A few days ago, IFPI (International Federation of the Phonographic Industry) put out a press release titled “ten inconvenient truths“, which claims to offer new insights into the dirty world of digital piracy.
Apart from the fact that the titles is a rather weak reference to the movie about Al Gore and global warming (“An Inconvenient Truth”), it’s also rather funny to read. Sadly, facts are a little thinly spread, and no sources are given to verify the claims.
As the arguments given by IFPI here are not just one-sided (which is legit: IFPI is, after all, talking from a pro-copyright, anti-filesharing point of view), they’re also a bit on the radical/irresponsible side, here’s a quick shot at some of the main arguments. Please note that I’m not claiming to be neutral in this particular post.
Without further ado:
1. Pirate Bay, one of the flagships of the anti-copyright movement, makes thousands of euros from advertising on its site, while maintaining its anti-establishment â€œfree musicâ€ rhetoric.
Your point being? (Lobbying for non-DRM, maybe even non-copyrighted music isn’t the same as demanding the abolition of capitalsm/the market/cash, now is it?)
2. Allofmp3.com, the well-known Russian website, has not been licensed by a single IFPI member, has been disowned by right holder groups worldwide and is facing criminal proceedings in Russia.
Ok, so a commercial piracy operation was busted. Good news! Congratulations. But what’s the point here? Most people would agree that this is a good thing. (Yes, maybe even the Pirate Bay would say that.)
3. Organised criminal gangs and even terrorist groups use the sale of counterfeit CDs to raise revenue and launder money.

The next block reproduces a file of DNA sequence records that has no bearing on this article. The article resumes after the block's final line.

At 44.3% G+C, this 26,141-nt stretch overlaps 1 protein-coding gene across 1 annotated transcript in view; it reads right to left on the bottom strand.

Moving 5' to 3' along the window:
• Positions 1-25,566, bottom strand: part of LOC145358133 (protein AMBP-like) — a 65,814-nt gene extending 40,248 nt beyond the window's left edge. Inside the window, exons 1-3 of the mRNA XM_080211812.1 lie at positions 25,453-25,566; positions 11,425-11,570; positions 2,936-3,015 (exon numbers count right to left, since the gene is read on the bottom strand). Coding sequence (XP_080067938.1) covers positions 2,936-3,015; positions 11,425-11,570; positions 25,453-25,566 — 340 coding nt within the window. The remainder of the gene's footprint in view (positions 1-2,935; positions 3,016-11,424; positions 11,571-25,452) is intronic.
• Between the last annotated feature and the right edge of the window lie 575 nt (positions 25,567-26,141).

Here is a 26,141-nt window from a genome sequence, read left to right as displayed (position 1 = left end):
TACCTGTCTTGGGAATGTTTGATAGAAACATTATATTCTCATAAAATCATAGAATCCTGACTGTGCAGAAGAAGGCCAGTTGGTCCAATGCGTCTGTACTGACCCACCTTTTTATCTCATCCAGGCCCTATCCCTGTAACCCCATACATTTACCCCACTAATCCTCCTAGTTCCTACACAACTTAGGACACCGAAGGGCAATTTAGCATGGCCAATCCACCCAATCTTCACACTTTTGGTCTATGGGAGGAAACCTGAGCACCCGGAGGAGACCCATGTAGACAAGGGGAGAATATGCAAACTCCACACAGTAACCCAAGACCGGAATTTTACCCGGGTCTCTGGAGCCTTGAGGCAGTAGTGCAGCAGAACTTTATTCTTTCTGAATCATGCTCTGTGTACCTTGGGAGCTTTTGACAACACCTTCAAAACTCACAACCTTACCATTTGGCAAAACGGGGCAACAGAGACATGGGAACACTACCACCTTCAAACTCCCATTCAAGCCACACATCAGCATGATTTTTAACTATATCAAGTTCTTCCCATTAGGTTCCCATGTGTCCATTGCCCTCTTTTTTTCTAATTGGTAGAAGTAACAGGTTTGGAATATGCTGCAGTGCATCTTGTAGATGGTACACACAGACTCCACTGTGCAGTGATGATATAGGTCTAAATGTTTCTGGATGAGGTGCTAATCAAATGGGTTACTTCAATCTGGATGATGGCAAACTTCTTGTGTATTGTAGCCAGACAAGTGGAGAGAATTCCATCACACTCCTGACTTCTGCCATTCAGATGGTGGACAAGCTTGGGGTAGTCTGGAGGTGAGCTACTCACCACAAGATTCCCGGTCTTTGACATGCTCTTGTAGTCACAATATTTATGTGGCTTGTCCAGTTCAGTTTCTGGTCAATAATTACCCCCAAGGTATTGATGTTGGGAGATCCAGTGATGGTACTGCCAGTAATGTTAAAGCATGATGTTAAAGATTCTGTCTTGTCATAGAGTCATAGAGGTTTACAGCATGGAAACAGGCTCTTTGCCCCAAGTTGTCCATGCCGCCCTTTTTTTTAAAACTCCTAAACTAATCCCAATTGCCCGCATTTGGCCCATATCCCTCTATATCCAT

Wow, ok, hold it right there. Now this is getting irresponsible in the extreme. While it’s quite possible that criminal organizations also make money through “the sale of counterfeit CDs”, that has nothing to do with file-sharing as IFPI implies. Quite the contrary: As most file-sharing activities don’t include any kind of financial transaction, file-sharing will neither help those criminal organizations to make money, nor to laundry it. In fact, it’s more likely that this would try out the money channels created by sale of counterfeit CDs: After all, who’d buy a counterfeit CD after downloading the music?
Implying that file-sharing supports terrorism is both rhetorically and morally inacceptable. It also gives me the impression that the IFPI bends the truth where deemed necessary to support their arguments.
4. Illegal file-sharers donâ€™t care whether the copyright infringing work they distribute is from a major or independent label.
That may be so, or not. I can’t tell. And I’d guess, neither can you.
5. Reduced revenues for record companies mean less money available to take a risk on â€œundergroundâ€ artists and more inclination to invest in â€œbankersâ€ like American Idol stars.
Ah, right. Good point: Stop innovating, stick to whatever we’ve had before. Well, that’s a bit like claiming that nobody would invest in regenerative energies ’cause “hey, we have coal & oil, so why change anything? It’s cheaper, too!” Right.
6. ISPs often advertise music as a benefit of signing up to their service, but facilitate the illegal swapping on copyright infringing music on a grand scale.
Apart from the implications given the rather enthusiastic use of shaky legal terminology: Agreed. ISPs advertise file-sharing as a benefit, and deliver. Errr….
7. The anti-copyright movement does not create jobs, exports, tax revenues and economic growth â€“ it largely consists of people pontificating on a commercial world about which they know little.